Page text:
The Commonwealth prides itself on its familial relations, its shared language and its common history and values. Across the Commonwealth, organisations have a chance to draw on these links to build consensus and share good practice. Civil society convenes through the Commonwealth People’s Forum, professionals can exchange knowledge through Commonwealth associations, while Commonwealth governments have many opportunities for multi-lateral discussion on global political issues and sharing government expertise. But for the ordinary citizen, what is the practical value of Commonwealth citizenship today?
This is one of the key questions asked by a new report launched this week: ‘How to Solve a Problem Like a Visa: The unhappy state of Commonwealth migration in the UK’. Produced by Commonwealth Exchange, it begins with a historic overview of Commonwealth citizenship, acknowledging that in former times all citizens were united as British subjects under the Crown. It charts the process whereby British citizenship was reduced to just those citizens from Britain itself. With the process of decolonisation, successive British governments increased restrictions on Commonwealth migration to the UK, leaving a clear advantage for white-majority Commonwealth countries, at the expense of the ‘new Commonwealth’. At the same time the report notes how the UK’s migration policies shifted towards easing immigration from the European Union. The report asks critically whether the UK, ‘is just a European nation or a nation with a true global role’?
In answer to this question, a compelling case for reforming the UK’s visa relations in favour of the Commonwealth is laid out. The report argues that, drawing on shared language, cultural ties and common legal systems, the UK should focus on easing visa regimes for Commonwealth citizens. It outlines a number of practical recommendations through which this could be implemented: from a separate queue at airports to a Commonwealth concession for the price of a tourist visa. The report also takes into account a realisation that visa regimes need time to be negotiated and thus presents both short and long term solutions to ease restrictions for students, tourists, young people and those coming to do business. Its analysis of the UK appetite for such policies is also persuasive. The report is certainly not advocating for a ‘complete open door to unchecked migration flows’.
The report by Commonwealth Exchange is a commendable and practical contribution to the debate on Commonwealth visas, and more importantly, the value of Commonwealth citizenship. It follows from a pan-Commonwealth study on easing visas by the Ramphal Institute concluding that greater ease of movement for Commonwealth citizens would promote tourism, trade and prosperity. This was followed up by further discussion at the Commonwealth heads of Government Meeting in 2013. However, the pan-Commonwealth work of the Ramphal Institute highlights the failure by the Commonwealth Exchange report to analyse the pan-Commonwealth implications of their suggestions.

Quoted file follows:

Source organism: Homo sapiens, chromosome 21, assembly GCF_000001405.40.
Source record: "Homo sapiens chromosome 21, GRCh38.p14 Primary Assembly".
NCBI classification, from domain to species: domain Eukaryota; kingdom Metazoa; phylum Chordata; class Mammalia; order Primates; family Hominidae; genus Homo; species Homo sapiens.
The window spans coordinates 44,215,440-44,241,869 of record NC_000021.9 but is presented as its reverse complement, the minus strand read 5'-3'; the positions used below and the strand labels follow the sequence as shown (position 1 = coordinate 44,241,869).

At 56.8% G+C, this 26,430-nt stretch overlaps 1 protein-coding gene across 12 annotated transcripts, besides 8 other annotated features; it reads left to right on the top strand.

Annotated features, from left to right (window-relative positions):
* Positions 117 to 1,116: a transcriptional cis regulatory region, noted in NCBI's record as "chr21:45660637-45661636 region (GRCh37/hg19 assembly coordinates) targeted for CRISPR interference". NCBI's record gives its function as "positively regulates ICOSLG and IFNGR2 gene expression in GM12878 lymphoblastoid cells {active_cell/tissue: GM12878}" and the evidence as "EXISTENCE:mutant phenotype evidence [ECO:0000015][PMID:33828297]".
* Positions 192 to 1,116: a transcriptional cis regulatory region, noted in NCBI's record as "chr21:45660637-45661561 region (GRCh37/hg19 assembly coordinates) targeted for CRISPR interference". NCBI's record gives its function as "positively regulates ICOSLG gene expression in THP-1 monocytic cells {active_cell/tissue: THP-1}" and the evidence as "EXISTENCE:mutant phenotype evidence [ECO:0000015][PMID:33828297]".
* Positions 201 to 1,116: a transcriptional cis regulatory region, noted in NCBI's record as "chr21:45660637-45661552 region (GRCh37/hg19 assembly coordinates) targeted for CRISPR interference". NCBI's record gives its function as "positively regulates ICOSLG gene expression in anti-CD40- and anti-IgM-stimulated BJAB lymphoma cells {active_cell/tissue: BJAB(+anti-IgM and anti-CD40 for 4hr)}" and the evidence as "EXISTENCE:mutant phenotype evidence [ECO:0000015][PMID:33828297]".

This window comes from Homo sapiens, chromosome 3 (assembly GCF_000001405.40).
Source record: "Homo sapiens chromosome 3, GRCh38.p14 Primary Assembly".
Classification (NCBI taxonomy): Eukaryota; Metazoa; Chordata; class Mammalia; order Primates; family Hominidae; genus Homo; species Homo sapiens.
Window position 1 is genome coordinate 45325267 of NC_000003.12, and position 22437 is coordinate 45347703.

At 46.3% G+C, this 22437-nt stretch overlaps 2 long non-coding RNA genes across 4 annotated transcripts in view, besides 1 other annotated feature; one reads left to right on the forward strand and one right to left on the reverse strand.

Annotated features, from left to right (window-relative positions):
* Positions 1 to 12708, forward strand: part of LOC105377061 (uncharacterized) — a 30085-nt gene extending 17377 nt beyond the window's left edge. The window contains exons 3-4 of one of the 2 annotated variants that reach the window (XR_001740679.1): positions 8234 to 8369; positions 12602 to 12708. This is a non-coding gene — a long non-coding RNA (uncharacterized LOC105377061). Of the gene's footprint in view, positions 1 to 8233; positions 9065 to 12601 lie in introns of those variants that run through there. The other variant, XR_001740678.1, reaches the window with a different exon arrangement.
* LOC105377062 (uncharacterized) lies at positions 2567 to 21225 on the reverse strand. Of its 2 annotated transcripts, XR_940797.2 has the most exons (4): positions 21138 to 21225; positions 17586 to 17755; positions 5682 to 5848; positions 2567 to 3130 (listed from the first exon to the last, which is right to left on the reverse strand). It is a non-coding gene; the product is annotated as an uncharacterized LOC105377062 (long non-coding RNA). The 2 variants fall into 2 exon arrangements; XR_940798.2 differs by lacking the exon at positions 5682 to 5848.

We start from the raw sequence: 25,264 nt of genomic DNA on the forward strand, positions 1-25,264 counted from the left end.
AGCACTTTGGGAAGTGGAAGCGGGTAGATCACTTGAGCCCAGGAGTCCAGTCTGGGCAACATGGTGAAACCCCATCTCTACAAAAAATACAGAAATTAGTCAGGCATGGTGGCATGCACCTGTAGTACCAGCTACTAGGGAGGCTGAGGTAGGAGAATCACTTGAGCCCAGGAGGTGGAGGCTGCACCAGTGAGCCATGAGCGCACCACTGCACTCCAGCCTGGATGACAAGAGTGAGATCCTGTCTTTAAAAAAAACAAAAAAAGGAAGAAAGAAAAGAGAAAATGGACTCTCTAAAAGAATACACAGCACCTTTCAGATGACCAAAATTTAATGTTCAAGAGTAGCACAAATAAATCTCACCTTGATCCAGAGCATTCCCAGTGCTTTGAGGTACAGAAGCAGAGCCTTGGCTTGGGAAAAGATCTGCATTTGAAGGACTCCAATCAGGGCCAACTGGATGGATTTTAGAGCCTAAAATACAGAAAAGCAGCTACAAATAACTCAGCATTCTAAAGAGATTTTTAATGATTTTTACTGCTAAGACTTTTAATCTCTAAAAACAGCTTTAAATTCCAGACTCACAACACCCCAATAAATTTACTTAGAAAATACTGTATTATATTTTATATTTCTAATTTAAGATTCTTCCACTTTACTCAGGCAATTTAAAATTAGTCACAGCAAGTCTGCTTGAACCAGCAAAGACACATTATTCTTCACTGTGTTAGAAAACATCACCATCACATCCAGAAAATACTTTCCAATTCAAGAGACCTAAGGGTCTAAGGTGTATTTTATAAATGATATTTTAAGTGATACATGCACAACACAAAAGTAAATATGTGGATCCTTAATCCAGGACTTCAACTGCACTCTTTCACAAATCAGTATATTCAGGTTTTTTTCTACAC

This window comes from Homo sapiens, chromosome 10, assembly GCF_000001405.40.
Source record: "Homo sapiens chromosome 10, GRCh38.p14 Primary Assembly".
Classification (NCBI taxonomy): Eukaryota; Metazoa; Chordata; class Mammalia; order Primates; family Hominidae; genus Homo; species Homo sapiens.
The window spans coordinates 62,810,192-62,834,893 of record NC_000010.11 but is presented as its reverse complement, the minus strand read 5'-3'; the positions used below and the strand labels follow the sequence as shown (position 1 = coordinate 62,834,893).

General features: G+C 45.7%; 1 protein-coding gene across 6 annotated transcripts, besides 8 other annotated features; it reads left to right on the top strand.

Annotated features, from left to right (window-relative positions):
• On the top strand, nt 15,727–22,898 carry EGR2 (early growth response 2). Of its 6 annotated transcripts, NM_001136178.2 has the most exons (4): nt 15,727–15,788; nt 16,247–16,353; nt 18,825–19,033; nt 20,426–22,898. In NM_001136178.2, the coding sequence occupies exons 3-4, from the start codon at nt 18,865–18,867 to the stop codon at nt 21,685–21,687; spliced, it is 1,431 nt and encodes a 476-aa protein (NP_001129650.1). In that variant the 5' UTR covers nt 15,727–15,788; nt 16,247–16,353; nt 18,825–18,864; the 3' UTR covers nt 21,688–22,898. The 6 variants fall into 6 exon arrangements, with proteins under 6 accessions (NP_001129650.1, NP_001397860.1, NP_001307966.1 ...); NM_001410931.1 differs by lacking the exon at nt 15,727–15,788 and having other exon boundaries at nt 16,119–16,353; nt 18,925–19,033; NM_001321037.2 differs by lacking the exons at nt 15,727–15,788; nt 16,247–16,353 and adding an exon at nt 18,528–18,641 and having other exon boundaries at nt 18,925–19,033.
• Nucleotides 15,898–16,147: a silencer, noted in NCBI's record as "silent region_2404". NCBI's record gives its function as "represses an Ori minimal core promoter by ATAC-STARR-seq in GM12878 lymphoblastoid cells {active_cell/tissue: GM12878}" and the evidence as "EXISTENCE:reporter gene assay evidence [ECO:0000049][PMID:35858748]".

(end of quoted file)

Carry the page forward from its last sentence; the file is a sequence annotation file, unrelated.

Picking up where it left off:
From the outset there is an insinuation that the UK made a choice for European integration in the 1970s at the expense of the Commonwealth and now must make a choice in favour of the Commonwealth, possibly at the expense of Europe. Yet the experiences of the rest of the Commonwealth suggest that any UK decisions do not have to be so stark. Many countries manage multiple international affiliations from the Organisation of American States to the South African Development Community in addition to their Commonwealth engagement. As the European Union becomes a central topic of debate in British politics many actors should look at what they can learn from other Commonwealth nations. Furthermore, many of the participants in the RCS’ conference on Europe and the Commonwealth, argued that the UK should be an influential member of both networks, utilising the opportunities this could bring.
The suggestions in the report acknowledge that different countries bring different benefits to integration, and therefore different types of visa arrangements may suit different countries. The economic, social and security rationale for this is clear; however, there is no discussion of how this can be balanced against a Commonwealth based on equal formal membership. As the Ramphal Institute points out, there is already a pan-Commonwealth discussion on this and there should be a move for pan-Commonwealth consensus. There is a danger that if single solutions such as freedom of movement between the UK, Canada, Australia and New Zealand are prioritised then the outcome could look like the flawed white-favouring policies of the 1970s which Commonwealth Exchange criticise. It is also a shame that the experiences of Commonwealth citizens which the report includes in ‘pen profiles’ largely come from these countries and ignore the diverse experiences of travellers from Asia, Africa and the Caribbean. Ultimately, in answer to the opening question about the value of Commonwealth citizenship there should be solutions that benefit all Commonwealth citizens.
As many contributors to the launch event made clear, many students, business people and diplomats have expressed dissatisfaction with the visa regime in the UK and have supported broader discussion on eased Commonwealth travel. The report opens another chapter in what is an ongoing debate and one which should provoke innovative discussion from actors across the Commonwealth.